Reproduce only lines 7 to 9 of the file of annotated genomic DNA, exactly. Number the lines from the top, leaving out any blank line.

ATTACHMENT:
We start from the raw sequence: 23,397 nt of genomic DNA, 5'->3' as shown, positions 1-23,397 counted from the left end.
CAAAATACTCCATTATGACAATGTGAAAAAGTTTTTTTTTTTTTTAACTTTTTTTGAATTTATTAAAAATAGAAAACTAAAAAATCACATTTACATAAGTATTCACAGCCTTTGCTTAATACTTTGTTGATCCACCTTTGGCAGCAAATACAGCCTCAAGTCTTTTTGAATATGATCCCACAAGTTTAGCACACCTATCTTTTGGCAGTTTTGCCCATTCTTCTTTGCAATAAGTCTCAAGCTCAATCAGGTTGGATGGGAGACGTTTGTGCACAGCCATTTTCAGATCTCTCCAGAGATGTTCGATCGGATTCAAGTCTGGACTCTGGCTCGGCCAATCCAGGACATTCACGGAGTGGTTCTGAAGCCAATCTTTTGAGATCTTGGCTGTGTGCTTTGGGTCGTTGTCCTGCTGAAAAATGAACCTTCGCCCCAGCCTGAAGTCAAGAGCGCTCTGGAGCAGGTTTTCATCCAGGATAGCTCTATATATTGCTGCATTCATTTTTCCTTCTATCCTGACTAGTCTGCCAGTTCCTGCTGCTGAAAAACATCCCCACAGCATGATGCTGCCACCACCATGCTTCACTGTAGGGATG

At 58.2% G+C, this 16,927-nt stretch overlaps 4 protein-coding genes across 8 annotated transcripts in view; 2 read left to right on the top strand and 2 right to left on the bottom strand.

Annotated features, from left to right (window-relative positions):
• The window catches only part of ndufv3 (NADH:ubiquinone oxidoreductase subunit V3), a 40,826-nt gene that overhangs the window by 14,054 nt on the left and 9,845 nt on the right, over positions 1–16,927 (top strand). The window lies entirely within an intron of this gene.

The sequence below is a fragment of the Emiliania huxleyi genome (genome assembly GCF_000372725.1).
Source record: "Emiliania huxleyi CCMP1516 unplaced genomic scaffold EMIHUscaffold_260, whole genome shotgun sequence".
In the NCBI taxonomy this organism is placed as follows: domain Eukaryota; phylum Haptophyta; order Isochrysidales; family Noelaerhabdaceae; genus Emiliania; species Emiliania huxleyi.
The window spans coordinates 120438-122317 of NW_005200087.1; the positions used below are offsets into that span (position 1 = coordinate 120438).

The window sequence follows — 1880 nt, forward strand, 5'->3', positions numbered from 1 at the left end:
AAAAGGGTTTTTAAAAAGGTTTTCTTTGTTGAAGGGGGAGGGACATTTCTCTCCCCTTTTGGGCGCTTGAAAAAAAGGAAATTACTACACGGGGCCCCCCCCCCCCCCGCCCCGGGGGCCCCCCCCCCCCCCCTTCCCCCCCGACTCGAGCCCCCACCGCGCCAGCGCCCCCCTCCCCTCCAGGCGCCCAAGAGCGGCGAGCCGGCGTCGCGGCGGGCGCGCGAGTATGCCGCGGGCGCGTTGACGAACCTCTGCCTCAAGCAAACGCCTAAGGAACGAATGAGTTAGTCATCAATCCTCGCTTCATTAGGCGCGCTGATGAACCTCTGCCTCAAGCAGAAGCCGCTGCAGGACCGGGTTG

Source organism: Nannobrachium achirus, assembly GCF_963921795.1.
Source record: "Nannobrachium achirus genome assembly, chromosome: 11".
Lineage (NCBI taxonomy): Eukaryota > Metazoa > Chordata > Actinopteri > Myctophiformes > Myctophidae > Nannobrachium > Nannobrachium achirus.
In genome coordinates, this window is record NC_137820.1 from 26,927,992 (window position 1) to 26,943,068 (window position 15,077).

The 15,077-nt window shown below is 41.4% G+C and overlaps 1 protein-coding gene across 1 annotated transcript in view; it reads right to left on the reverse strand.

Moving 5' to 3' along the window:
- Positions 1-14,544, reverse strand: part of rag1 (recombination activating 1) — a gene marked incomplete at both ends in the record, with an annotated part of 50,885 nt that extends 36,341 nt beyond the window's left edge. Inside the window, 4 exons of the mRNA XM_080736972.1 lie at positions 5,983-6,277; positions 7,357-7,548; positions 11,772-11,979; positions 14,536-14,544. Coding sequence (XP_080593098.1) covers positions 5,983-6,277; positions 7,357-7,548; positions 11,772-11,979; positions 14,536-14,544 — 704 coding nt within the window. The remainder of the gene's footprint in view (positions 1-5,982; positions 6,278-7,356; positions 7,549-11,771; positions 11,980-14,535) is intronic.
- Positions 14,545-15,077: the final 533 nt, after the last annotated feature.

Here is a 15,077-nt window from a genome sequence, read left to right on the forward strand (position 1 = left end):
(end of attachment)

Source record: "Emiliania huxleyi CCMP1516 unplaced genomic scaffold EMIHUscaffold_260, whole genome shotgun sequence".
In the NCBI taxonomy this organism is placed as follows: domain Eukaryota; phylum Haptophyta; order Isochrysidales; family Noelaerhabdaceae; genus Emiliania; species Emiliania huxleyi.
The window spans coordinates 120438-122317 of NW_005200087.1; the positions used below are offsets into that span (position 1 = coordinate 120438).